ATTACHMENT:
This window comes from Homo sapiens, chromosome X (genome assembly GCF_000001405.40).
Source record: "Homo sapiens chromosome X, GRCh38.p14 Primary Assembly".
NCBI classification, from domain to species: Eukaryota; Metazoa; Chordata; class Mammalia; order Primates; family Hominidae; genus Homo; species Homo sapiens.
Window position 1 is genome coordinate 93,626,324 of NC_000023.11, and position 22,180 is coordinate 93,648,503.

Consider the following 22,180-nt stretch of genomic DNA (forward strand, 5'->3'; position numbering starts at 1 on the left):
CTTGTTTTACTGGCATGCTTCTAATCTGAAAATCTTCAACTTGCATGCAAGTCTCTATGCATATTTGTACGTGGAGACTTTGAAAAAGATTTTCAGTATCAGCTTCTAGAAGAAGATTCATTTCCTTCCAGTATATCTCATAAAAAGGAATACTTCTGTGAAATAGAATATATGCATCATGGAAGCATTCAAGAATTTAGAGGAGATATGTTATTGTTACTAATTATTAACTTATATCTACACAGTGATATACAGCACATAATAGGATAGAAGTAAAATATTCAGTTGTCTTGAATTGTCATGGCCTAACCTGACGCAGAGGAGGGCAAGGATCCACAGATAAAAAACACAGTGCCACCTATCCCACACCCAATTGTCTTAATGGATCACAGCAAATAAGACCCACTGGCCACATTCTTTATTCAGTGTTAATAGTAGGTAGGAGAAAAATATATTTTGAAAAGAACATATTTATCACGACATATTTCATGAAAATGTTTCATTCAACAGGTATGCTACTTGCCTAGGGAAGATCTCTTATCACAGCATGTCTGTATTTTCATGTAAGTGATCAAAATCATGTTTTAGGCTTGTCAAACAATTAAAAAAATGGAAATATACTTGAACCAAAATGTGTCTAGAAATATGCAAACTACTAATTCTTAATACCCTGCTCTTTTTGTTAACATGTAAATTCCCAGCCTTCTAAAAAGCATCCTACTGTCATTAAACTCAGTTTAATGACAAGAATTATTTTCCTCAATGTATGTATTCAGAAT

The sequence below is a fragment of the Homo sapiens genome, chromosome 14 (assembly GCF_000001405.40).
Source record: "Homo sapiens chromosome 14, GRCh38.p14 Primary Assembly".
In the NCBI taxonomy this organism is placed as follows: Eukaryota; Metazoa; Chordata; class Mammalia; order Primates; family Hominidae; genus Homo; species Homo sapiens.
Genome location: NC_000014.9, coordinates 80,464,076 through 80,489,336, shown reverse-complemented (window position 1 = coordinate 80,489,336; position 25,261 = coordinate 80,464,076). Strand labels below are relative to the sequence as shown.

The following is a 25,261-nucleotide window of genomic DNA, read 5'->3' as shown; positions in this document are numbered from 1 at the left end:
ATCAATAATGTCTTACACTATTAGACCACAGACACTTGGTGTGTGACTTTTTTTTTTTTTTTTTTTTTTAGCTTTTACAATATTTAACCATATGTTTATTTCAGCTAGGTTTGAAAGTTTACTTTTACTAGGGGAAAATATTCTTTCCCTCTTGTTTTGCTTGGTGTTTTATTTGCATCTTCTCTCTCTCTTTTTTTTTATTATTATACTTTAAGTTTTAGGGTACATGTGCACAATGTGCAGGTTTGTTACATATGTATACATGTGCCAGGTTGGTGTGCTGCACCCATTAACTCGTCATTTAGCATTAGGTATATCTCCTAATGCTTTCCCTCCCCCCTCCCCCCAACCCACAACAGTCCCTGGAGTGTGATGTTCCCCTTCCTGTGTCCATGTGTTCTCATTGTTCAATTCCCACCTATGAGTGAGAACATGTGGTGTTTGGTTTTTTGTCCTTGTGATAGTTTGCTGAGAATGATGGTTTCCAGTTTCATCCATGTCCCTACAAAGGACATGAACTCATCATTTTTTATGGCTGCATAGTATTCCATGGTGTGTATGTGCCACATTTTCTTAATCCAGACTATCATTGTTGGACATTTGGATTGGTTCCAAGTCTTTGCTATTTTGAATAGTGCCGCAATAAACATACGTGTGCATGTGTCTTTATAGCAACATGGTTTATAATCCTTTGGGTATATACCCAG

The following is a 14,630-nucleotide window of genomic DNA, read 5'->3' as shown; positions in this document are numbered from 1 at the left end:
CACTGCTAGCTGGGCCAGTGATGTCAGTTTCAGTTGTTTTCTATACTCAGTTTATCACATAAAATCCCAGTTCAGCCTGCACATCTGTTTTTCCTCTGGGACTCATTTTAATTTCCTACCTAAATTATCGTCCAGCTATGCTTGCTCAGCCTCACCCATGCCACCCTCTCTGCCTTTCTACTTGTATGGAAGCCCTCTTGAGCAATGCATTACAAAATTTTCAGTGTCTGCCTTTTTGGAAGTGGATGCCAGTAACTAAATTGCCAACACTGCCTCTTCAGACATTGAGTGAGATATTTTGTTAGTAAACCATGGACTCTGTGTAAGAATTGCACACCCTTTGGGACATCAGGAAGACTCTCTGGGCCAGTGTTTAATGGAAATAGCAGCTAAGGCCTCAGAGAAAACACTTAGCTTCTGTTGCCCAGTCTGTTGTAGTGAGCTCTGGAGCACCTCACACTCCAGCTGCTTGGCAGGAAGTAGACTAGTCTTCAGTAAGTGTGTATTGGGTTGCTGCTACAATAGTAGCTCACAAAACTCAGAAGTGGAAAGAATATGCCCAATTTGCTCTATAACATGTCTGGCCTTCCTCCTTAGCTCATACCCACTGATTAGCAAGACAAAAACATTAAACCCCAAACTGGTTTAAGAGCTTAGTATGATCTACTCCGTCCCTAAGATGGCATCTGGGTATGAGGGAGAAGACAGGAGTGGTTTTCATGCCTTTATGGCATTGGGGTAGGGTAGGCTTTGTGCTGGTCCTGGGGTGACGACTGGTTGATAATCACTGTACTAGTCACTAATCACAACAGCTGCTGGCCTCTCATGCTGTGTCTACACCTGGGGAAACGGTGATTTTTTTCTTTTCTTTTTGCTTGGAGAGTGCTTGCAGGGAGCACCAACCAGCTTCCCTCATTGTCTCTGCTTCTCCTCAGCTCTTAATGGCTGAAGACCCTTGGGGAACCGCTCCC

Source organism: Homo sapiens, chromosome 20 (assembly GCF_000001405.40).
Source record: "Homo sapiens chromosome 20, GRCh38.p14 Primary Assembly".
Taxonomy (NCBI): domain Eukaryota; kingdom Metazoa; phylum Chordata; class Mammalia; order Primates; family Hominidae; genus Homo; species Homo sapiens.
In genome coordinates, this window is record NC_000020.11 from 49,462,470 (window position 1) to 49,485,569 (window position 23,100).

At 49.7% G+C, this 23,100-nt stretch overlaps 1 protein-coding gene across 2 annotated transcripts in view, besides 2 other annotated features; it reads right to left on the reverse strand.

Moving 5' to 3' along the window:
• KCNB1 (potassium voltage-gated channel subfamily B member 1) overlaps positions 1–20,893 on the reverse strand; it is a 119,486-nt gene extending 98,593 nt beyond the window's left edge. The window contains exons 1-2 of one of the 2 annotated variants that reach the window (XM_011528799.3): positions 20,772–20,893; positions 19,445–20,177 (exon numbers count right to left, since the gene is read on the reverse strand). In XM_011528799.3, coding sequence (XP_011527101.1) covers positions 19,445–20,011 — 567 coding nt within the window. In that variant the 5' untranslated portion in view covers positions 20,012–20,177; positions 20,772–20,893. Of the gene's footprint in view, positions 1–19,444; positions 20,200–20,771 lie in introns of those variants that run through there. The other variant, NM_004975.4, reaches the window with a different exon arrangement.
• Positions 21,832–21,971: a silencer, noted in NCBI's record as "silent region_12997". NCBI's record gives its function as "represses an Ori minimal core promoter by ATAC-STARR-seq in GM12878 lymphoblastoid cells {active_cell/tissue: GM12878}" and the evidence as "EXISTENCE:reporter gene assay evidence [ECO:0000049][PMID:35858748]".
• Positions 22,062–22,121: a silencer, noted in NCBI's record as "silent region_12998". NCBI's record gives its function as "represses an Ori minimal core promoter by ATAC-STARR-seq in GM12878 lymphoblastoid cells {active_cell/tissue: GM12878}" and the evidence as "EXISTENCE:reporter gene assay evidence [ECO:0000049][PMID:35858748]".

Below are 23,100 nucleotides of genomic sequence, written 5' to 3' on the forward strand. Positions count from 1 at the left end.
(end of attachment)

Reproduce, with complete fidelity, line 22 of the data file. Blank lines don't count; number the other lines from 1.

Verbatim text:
• Positions 21,832–21,971: a silencer, noted in NCBI's record as "silent region_12997". NCBI's record gives its function as "represses an Ori minimal core promoter by ATAC-STARR-seq in GM12878 lymphoblastoid cells {active_cell/tissue: GM12878}" and the evidence as "EXISTENCE:reporter gene assay evidence [ECO:0000049][PMID:35858748]".